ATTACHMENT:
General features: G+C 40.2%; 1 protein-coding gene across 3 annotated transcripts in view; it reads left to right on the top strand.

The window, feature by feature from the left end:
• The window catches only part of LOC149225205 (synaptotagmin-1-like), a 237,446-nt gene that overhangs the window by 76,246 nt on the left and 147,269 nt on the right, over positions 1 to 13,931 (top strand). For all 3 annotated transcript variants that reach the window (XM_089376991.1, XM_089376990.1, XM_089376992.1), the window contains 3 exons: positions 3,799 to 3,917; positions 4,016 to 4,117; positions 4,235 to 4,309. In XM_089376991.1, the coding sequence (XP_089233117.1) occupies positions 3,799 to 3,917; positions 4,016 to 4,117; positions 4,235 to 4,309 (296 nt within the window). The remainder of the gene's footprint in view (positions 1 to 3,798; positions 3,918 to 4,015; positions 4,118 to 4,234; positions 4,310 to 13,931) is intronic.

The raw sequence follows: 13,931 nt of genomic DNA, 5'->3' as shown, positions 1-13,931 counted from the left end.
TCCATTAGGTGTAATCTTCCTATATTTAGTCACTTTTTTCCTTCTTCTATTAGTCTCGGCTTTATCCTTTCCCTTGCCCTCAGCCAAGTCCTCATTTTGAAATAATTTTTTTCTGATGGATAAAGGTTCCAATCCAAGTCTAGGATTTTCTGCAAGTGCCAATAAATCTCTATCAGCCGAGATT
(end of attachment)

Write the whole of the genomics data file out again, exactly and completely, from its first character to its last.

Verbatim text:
General features: G+C 40.2%; 1 protein-coding gene across 3 annotated transcripts in view; it reads left to right on the top strand.

The window, feature by feature from the left end:
• The window catches only part of LOC149225205 (synaptotagmin-1-like), a 237,446-nt gene that overhangs the window by 76,246 nt on the left and 147,269 nt on the right, over positions 1 to 13,931 (top strand). For all 3 annotated transcript variants that reach the window (XM_089376991.1, XM_089376990.1, XM_089376992.1), the window contains 3 exons: positions 3,799 to 3,917; positions 4,016 to 4,117; positions 4,235 to 4,309. In XM_089376991.1, the coding sequence (XP_089233117.1) occupies positions 3,799 to 3,917; positions 4,016 to 4,117; positions 4,235 to 4,309 (296 nt within the window). The remainder of the gene's footprint in view (positions 1 to 3,798; positions 3,918 to 4,015; positions 4,118 to 4,234; positions 4,310 to 13,931) is intronic.

The raw sequence follows: 13,931 nt of genomic DNA, 5'->3' as shown, positions 1-13,931 counted from the left end.
TCCATTAGGTGTAATCTTCCTATATTTAGTCACTTTTTTCCTTCTTCTATTAGTCTCGGCTTTATCCTTTCCCTTGCCCTCAGCCAAGTCCTCATTTTGAAATAATTTTTTTCTGATGGATAAAGGTTCCAATCCAAGTCTAGGATTTTCTGCAAGTGCCAATAAATCTCTATCAGCCGAGATT